The foregoing and other objects are attained in accordance with one aspect of the present invention through the provision of a ski-sled, which comprises an elongated runner, a seat, and means extending from the runner for supporting the seat, the runner, seat and supporting means consisting of a unitary piece of molded plastic. The seat is preferably substantially planar and rectangular and is downwardly inclined from the front portion to the rear portion thereof.

In accordance with more particular aspects of the present invention, the supporting means includes first and second substantially planar support walls, each of which extends transversely across the runner and vertically to the underside of the seat. The first and second walls are preferably substantially parallel to one another while being perpendicular to the upper surface of the runner. The supporting means may further include a center substantially planar support wall that extends perpendicularly between the first and second support walls and the runner substantially along the longitudinal centerline of the runner. A third support wall may also be positioned between and substantially parallel to the first and second support walls. The first, second and third support walls are respectively of gradually increasing height from the rearmost to the frontmost positioned walls thereof, whereby the seat resting on the walls will be inclined. First and second support ridges may also be located along the longitudinal centerline of the upper surface of the runner. The support ridges are integral with and extend away from the first and second walls respectively.

BRIEF DESCRIPTION OF THE DRAWINGS

The foregoing and other objects, aspects, and advantages of the present invention will be better appreciated as the same becomes more fully understood from a consideration of the following detailed description of the present invention when considered in connection with the accompanying drawings, in which:

FIG. 1 is a perspective view of a preferred embodiment of the unitary ski-sled of the present invention;

FIG. 2 is a front view in elevation of the preferred embodiment of FIG. 1;

FIG. 3 is a side view in elevation of the preferred embodiment illustrated in FIG. 1;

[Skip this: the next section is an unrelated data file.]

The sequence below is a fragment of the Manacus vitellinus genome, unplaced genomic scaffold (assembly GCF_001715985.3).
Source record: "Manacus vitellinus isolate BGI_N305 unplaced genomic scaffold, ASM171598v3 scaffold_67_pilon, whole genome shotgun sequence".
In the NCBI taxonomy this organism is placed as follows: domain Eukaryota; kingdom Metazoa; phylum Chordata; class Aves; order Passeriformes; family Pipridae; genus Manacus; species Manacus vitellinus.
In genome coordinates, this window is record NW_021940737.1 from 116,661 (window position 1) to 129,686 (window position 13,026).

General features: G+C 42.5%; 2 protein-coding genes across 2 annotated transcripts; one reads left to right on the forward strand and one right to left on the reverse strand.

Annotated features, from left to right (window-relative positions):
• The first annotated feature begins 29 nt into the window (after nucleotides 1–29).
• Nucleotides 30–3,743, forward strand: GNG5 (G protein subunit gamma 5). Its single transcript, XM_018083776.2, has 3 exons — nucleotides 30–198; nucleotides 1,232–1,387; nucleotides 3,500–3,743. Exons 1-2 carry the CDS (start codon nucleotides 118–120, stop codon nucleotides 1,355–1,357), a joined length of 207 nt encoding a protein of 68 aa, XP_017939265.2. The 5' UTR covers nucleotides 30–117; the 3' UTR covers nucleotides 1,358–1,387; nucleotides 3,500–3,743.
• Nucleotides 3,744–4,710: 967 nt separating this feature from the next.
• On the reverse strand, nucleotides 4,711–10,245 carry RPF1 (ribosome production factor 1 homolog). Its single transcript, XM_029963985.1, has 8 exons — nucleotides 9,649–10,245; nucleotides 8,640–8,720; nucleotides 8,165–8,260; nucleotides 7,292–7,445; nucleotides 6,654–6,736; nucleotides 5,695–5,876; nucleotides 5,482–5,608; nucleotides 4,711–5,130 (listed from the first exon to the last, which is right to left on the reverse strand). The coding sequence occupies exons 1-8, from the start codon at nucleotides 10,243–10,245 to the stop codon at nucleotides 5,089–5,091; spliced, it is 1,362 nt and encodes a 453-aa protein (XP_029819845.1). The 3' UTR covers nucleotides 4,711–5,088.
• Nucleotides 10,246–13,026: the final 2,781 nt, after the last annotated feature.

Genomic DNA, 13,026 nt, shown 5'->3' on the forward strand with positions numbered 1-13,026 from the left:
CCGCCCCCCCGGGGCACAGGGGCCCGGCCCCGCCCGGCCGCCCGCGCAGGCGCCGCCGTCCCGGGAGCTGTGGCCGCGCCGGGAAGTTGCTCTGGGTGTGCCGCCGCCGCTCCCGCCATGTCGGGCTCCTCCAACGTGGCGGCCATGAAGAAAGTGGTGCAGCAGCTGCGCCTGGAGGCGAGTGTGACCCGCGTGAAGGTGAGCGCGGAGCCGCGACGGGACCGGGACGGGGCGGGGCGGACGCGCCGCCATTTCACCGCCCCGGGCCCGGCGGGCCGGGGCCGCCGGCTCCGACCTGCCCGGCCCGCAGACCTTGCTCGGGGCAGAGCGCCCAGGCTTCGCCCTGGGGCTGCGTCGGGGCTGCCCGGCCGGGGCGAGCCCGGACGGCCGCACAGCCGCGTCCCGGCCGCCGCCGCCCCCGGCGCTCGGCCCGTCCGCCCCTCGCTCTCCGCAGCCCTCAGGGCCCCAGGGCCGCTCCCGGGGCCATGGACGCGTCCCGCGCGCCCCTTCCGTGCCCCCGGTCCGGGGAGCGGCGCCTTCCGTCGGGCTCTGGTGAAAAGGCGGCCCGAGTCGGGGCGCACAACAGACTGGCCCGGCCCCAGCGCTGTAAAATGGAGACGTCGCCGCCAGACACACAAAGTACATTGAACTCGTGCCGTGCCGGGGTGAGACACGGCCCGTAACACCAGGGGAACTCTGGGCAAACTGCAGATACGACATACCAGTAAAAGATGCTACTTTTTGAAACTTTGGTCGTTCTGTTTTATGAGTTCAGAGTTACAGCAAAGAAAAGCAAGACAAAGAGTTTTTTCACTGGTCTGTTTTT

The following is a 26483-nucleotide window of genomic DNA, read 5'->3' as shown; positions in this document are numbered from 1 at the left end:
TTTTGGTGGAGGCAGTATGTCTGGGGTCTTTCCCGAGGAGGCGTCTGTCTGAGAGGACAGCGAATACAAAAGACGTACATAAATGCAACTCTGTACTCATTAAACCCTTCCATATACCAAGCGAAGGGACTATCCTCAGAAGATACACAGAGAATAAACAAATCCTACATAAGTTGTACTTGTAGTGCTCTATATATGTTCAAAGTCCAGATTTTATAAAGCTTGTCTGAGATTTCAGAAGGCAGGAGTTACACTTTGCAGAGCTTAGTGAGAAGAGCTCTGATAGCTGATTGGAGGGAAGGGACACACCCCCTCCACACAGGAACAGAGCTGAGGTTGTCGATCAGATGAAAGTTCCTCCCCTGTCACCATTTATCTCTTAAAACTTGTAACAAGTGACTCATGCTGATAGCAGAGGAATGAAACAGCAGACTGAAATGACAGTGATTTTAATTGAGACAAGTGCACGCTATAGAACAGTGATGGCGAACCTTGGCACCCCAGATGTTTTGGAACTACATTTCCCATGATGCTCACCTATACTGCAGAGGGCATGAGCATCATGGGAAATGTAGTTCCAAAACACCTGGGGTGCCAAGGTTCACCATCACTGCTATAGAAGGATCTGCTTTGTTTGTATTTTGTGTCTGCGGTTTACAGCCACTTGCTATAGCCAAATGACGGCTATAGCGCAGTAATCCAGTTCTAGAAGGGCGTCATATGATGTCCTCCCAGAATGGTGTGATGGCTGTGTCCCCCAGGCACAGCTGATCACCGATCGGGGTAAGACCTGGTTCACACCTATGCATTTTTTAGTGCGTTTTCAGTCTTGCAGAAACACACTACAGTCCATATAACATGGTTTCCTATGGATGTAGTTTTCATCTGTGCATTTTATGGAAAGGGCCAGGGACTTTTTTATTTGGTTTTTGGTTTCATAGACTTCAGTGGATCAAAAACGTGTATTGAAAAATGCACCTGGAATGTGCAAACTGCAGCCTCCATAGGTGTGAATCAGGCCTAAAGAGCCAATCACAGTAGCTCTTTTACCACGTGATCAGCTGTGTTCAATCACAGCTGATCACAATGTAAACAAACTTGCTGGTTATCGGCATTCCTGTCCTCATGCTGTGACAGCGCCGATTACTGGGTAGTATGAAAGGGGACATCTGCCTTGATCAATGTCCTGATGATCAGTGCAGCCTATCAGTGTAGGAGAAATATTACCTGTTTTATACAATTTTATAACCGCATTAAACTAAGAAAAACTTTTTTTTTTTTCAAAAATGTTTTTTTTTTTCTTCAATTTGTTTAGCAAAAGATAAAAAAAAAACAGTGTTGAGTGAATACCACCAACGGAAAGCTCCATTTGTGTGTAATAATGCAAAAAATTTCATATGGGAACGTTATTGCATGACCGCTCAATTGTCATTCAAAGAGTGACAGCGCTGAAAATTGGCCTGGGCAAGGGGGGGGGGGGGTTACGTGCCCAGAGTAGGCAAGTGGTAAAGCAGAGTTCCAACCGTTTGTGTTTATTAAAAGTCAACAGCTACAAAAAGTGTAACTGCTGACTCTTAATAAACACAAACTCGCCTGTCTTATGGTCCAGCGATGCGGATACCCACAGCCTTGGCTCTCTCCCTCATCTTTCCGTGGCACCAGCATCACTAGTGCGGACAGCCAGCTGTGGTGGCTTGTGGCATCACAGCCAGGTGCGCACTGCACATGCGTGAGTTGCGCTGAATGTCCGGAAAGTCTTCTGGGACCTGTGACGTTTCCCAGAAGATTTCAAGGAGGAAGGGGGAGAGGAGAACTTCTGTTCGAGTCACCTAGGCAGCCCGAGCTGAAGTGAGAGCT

FIG. 4 is a rear view in elevation of the preferred embodiment illustrated in FIG. 1; and

FIG. 5 is a sectional view of the preferred embodiment of the present invention illustrated in FIG. 3 and taken along line 5--5 thereof.

DETAILED DESCRIPTION OF THE PREFERRED EMBODIMENT

Referring now to the drawings, wherein like reference numerals represent identical or corresponding parts throughout the several views, and more particularly to FIG. 1 thereof, reference numeral 10 indicates generally a preferred embodiment of the ski-sled of the present invention.

The design of the ski-sled 10 of the present invention is such that it may be fabricated of a single, unitary piece of material. Preferably, the material comprises plastic which may be formed in a mold. Many plastic materials would be suitable for constructing the unitary ski-sled 10 of the present invention, such as foam plastic or the like. Foam plastic would provide a strong, lightweight and inexpensive unit which may be readily mass-produced extremely inexpensively. The present invention, being constructed of a single, unitary piece of material, does not require separate components to be assembled, thereby obviating the need for nuts, bolts, springs and the like, which abound in the prior art, as discussed above. The manufacturing proces is therefore extremely simplified, and the end product is less prone to mechanical failure.

The ski-sled 10 of the present invention includes an elongated runner 12 which may be, for example, 34-3/4" long and 6" wide. Runner 12 includes a lower, snow-contacting surface 14, and a top surface 16, both of which are preferably substantially planar. At the front portion of runner 12 is formed an upwardly curved tip 18, as is common in the ski art.